Essentially, Joe, you are offering an ipse dixit
argument, by referring back to your personal definition in responding to the issue of Arianism. However, i will accept the authority of the Catholic Encyclopedia:
A heresy which arose in the fourth century, and denied the Divinity of Jesus Christ.
Really, it's just laughable to cite the Catholic
Encyclopedia definition of "Arianism" as proof that the Arians were heretics who didn't believe in the divinity of Jesus. The Catholic church has its own definition of what it means for Christ to be "divine," and the Arians didn't share that particular belief. That doesn't mean, however, that the Arians thought that Christ wasn't divine, it just means that the Arians didn't think Christ was divine in the same way that Catholics think that Christ was divine. In particular, Catholics believe that Christ is cosubstantial with god, whereas the Arians, as far as we can tell, thought that Christ was "begotten" of god and, therefore, not
You conclude that Arians weren't Christians because they didn't believe in the Catholic version of Christ, but then accepting the Catholic position on Christ's divinity is merely begging the question. You're assuming that the Catholic church is right on this point. In contrast, I have no reason to think that the Catholic church has a monopoly on defining what it takes for Christ to be "divine."
As for what would distinguish a Presbyterian from a Muslim (and leaving aside all the delicious absurdities of John Calvin), i refer you again to the three descriptions extracted from the two definitions i quoted and linked (and resolutely ignoring your irrelevant remarks about the theological authority of the American Heritage Dictionary, whose claim cannot reasonably be considered to be less than your own personal claim). So long as a Muslim or a Bahai is not necessarily conscientiously attempting to live their life in accordance with the teaching of Jesus, following a religion based upon the teaching of Jesus, or professing a belief in the teaching of Jesus, they would not be Christians. That you or anyone else would choose to or choose not to so describe them has no meaning to me.
Dictionaries define word usages, they don't get into doctrinal debates. If people use the word "Christian" loosely, without regard to its theological dimensions, that's of little concern to the good folks at Merriam-Webster. That's why dictionary definitions are of very little use in theological discussions.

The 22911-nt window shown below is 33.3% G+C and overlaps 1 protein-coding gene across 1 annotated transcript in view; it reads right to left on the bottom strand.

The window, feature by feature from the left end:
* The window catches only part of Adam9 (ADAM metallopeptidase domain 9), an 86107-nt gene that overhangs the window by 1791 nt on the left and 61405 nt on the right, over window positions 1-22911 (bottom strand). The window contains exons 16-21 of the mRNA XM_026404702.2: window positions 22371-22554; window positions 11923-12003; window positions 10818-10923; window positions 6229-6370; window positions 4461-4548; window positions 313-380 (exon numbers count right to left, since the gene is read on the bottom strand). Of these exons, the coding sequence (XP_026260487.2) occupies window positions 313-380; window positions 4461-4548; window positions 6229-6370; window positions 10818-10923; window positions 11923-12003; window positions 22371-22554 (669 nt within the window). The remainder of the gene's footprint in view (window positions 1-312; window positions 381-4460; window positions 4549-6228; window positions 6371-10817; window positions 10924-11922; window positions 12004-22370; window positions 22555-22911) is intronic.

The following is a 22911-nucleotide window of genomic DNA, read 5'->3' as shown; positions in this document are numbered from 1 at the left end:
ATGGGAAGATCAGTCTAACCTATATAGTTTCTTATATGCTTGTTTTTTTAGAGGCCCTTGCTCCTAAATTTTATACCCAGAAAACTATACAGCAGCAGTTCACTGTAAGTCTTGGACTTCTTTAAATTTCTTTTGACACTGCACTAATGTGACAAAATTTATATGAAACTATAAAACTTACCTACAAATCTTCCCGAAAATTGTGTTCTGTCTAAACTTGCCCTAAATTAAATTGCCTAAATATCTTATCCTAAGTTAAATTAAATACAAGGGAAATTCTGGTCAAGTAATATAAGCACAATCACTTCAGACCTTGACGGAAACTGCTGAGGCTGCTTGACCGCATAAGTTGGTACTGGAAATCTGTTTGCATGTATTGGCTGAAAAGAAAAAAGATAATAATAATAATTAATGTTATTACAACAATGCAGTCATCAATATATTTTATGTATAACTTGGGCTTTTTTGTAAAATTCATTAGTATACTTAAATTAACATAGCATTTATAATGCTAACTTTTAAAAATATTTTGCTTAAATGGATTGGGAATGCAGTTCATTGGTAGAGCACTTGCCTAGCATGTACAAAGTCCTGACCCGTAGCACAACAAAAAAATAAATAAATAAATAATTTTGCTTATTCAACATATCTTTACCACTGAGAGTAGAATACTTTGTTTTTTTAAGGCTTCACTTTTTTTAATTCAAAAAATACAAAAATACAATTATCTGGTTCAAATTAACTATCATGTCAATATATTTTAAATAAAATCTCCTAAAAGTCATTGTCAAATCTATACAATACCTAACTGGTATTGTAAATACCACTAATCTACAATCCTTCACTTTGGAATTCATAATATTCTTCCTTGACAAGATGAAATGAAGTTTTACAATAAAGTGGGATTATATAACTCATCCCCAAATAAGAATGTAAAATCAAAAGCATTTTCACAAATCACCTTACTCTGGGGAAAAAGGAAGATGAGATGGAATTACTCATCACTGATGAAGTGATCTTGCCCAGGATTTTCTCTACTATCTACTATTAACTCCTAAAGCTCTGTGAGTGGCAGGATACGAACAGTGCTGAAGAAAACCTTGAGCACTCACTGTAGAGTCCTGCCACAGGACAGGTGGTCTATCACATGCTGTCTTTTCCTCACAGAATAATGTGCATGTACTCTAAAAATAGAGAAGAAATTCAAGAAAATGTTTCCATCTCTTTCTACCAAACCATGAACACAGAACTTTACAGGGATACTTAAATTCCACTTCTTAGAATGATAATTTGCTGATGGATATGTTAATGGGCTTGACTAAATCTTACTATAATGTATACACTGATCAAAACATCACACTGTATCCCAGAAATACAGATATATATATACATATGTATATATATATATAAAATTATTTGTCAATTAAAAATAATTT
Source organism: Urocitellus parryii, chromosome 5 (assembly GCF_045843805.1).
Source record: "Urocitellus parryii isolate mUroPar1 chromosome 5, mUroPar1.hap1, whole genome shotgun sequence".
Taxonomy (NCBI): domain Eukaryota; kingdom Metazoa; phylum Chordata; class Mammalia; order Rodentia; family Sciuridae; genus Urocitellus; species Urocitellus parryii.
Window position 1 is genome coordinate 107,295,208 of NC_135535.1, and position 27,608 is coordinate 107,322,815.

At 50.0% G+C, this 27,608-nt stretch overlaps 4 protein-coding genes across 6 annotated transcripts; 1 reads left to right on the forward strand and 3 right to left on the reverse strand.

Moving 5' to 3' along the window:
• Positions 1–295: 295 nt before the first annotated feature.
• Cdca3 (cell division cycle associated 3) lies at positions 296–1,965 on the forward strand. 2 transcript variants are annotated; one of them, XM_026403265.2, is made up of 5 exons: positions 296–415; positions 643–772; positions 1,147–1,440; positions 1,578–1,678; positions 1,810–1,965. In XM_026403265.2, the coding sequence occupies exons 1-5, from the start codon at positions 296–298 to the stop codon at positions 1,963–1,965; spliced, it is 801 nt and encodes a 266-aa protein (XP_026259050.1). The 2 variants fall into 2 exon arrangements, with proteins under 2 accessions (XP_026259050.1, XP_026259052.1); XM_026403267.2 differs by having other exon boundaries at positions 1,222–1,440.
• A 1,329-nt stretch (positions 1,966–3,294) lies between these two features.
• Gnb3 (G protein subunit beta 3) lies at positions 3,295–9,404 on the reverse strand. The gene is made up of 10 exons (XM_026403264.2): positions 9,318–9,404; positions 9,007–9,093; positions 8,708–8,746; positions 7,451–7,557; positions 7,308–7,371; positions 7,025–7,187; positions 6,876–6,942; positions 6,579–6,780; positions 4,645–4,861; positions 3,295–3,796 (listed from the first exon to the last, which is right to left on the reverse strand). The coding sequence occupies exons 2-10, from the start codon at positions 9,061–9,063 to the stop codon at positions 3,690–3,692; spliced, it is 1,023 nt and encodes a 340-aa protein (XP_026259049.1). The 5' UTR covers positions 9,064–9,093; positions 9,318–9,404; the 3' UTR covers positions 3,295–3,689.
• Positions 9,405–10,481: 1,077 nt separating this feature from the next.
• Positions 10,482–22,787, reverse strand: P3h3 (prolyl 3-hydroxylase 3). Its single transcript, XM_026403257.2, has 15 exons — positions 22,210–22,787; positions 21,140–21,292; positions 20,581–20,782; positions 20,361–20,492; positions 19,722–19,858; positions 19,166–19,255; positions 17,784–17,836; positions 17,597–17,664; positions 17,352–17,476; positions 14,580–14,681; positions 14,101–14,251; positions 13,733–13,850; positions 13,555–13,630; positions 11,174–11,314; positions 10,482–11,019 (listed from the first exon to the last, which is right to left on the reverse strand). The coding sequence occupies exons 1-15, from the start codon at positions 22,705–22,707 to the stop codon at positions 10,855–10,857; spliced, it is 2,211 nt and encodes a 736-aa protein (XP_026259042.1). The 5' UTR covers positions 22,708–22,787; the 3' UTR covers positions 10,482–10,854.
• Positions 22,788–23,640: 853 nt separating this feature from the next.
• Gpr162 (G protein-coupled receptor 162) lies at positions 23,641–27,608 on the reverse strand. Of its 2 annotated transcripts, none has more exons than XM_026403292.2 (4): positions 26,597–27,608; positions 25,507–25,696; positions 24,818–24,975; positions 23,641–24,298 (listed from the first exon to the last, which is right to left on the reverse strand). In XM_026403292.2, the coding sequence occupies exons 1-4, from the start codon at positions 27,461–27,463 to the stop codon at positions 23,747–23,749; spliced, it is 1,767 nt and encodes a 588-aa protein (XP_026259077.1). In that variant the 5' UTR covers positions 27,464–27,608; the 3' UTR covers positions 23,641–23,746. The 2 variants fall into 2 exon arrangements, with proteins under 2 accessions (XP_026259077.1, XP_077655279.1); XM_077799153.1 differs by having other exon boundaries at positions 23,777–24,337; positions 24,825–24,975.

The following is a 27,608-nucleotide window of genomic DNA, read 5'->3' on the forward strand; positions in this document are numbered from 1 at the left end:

Definitions, in any event, follow usage rather than the other way around. We know that something, for instance, is a "dog" because we have examples of dogs that we can say, without question, are members of that category. So if some unknown beast comes to our attention, we can determine whether it fits into the definition of "dog" by looking at other examples that we're sure already fit that definition. In the same way, we don't define "Christian" in a vacuum, but rather by looking at examples that we're sure already fit that definition.
Someone who merely follows the precepts of Jesus, without accepting his divinity, is probably on the fringes of what we would consider to be the definition of "Christian." There's very little to distinguish someone who says "I follow the 'golden rule' laid down by Jesus, but I don't accept that he was divine" with someone who says "I follow the 'golden rule' because it's morally defensible, and I don't give a fico
for that guy Jesus." I'm not sure why we'd call the first person a "Christian" but not the second. It seems that the first is a "Christian" only by happenstance -- if he had learned of the "golden rule" from a fortune cookie rather than the bible we could, with equal justification, call him a "Fortune Cookiean." If "Christian" is to be a meaningful category, it must mean more than just thinking that Christ was a smart cookie.